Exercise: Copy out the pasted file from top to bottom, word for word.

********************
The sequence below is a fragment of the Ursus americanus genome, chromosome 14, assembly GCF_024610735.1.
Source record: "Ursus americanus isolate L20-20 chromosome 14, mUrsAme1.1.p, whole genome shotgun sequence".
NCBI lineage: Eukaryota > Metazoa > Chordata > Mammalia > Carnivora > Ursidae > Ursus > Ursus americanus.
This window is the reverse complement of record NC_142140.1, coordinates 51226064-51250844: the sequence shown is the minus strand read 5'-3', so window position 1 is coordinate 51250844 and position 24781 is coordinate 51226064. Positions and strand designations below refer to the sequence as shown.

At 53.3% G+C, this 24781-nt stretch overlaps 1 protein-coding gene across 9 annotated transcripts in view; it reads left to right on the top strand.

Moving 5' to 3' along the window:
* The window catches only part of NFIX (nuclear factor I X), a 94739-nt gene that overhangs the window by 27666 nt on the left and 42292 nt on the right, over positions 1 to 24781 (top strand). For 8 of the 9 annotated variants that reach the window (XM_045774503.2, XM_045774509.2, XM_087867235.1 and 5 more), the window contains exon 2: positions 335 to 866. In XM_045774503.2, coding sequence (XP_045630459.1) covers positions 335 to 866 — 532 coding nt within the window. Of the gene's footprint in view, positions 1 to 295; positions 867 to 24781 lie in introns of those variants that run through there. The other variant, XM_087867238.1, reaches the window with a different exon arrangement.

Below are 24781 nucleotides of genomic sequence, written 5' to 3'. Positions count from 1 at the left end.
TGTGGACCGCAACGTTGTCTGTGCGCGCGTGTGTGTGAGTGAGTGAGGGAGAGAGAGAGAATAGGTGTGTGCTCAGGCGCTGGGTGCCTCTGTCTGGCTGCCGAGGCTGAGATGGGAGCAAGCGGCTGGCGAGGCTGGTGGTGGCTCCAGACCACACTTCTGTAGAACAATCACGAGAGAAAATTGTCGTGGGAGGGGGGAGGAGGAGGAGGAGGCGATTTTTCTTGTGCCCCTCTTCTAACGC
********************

The sequence below is a fragment of the Ursus americanus genome, chromosome 14, assembly GCF_024610735.1.
Source record: "Ursus americanus isolate L20-20 chromosome 14, mUrsAme1.1.p, whole genome shotgun sequence".
NCBI lineage: Eukaryota > Metazoa > Chordata > Mammalia > Carnivora > Ursidae > Ursus > Ursus americanus.
This window is the reverse complement of record NC_142140.1, coordinates 51226064-51250844: the sequence shown is the minus strand read 5'-3', so window position 1 is coordinate 51250844 and position 24781 is coordinate 51226064. Positions and strand designations below refer to the sequence as shown.

At 53.3% G+C, this 24781-nt stretch overlaps 1 protein-coding gene across 9 annotated transcripts in view; it reads left to right on the top strand.

Moving 5' to 3' along the window:
* The window catches only part of NFIX (nuclear factor I X), a 94739-nt gene that overhangs the window by 27666 nt on the left and 42292 nt on the right, over positions 1 to 24781 (top strand). For 8 of the 9 annotated variants that reach the window (XM_045774503.2, XM_045774509.2, XM_087867235.1 and 5 more), the window contains exon 2: positions 335 to 866. In XM_045774503.2, coding sequence (XP_045630459.1) covers positions 335 to 866 — 532 coding nt within the window. Of the gene's footprint in view, positions 1 to 295; positions 867 to 24781 lie in introns of those variants that run through there. The other variant, XM_087867238.1, reaches the window with a different exon arrangement.

Below are 24781 nucleotides of genomic sequence, written 5' to 3'. Positions count from 1 at the left end.
TGTGGACCGCAACGTTGTCTGTGCGCGCGTGTGTGTGAGTGAGTGAGGGAGAGAGAGAGAATAGGTGTGTGCTCAGGCGCTGGGTGCCTCTGTCTGGCTGCCGAGGCTGAGATGGGAGCAAGCGGCTGGCGAGGCTGGTGGTGGCTCCAGACCACACTTCTGTAGAACAATCACGAGAGAAAATTGTCGTGGGAGGGGGGAGGAGGAGGAGGAGGCGATTTTTCTTGTGCCCCTCTTCTAACGC